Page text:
Never a dull moment when one is chemically sensitive! Thank you all for responding--I don't feel so alone.

POSTED BY JULIE V. :: CALIFORNIA USA :: 05/15/2007 4:07 PM


Sorry, I got the names wrong. Barb in North Carolina, how much powdered milk do you use per bath tub? Also, could I do this milk bath in the washing machine?

POSTED BY JULIE V. :: CALIFORNIA USA :: 05/15/2007 4:07 PM


Julie,
I am mcs, this is what I do to lessen "smells/chemicals" from new clothing, which would include pesticides: In a medium bucket of hot water, add equal parts of baking soda and borax (1 cup), stir until disssolved. Add new clothing, agitate and soak for a few hours. Sometimes I add a teaspoon or so of Seventh Generation Unscented laundry soap. I can smell the release of chemicals, recommend a ventilated room. Rinse THOROUGHLY a couple of times, then launder as usual. May require a second treatment; especially darks or fabrics that need warm or cool water. I've used this on cottons and my husband's gym clothes. Originally found it on the internet...

Hope this helps.

POSTED BY ALONNA :: FLORIDA USA :: 05/15/2007 4:24 PM


I was recently on a website that indicated it was ineffective to "wash out" formaldehyde from clothing, and that the application of heat to the clothing released gases that were harmful. Interesting. I guess that could possibly explain why no one is able to get rid of this chemical smell from cotton. My advice is to buy your clothes from a country that regulates the amount of formaldehyde allowable, or buy formaldehyde free clothing. Such a shame we're all getting ill.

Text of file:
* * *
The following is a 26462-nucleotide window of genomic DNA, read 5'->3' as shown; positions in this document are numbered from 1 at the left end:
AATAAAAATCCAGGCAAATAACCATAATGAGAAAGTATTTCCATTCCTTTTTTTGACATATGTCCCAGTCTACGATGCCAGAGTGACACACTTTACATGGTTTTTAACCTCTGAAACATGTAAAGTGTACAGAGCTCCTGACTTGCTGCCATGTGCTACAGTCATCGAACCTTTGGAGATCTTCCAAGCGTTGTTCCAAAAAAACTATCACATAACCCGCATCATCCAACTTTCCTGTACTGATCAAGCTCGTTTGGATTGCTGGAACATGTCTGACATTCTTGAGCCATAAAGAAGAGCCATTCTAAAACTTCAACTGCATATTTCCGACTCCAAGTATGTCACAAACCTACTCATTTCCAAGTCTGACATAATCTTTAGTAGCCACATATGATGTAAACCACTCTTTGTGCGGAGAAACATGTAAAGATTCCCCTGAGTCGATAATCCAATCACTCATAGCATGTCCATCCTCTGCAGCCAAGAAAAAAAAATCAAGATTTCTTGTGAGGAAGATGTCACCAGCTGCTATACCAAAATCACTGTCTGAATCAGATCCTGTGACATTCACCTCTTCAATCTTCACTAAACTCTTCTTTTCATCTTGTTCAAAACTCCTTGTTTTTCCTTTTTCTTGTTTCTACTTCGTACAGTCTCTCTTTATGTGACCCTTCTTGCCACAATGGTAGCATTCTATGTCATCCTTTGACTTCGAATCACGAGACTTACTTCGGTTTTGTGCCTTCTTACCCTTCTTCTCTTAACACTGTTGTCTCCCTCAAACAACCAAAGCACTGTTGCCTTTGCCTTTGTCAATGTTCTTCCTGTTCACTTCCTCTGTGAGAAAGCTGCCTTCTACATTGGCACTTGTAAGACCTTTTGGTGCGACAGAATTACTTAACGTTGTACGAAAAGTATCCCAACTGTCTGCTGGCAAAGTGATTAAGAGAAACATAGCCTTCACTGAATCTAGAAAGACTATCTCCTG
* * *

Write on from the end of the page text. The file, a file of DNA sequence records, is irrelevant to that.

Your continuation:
POSTED BY CAIT :: CALIFORNIA USA :: 06/09/2008 11:06 AM


To Cait from California: You can wash out formaldehyde smell from fabrics. There are two forms of formaldehyde on some cotton fabrics - fixed and unfixed. The unfixed formaldehyde is what smells and can be washed out with regular washing. The fixed formaldehyde is attached to the cotton and cannot be washed off. Also, because it is fixed to the cotton, it is relatively harmless, odorless and will not leach off onto the skin. It is there to help the fabric perform better and help the wrinkles come out easier. The United States regulates formaldehyde levels in many items. But, the problem is that many of the items we buy today (clothing, linens, etc.) are not made in the U.S.A. I wonder if the government regulators in China are monitoring how much formaldehyde is being put on items that come to the U.S. for us to buy? I also wonder if these are the same regulators who monitor the baby milk produced in China?

COMMENT FROM DEBRA: I don't agree. The formaldehyde resin that is fixed to the cotton can still outgas formaldehyde. The "unfixed" formaldehyde is coming from the fixed formaldehyde resin. Don't assume formaldehyde levels are safe just because they are being regulated.


POSTED BY JMS :: ALABAMA USA :: 09/26/2008 5:31 PM


I have found lemon juice helpful in laundering petroleum-product laden new clothes.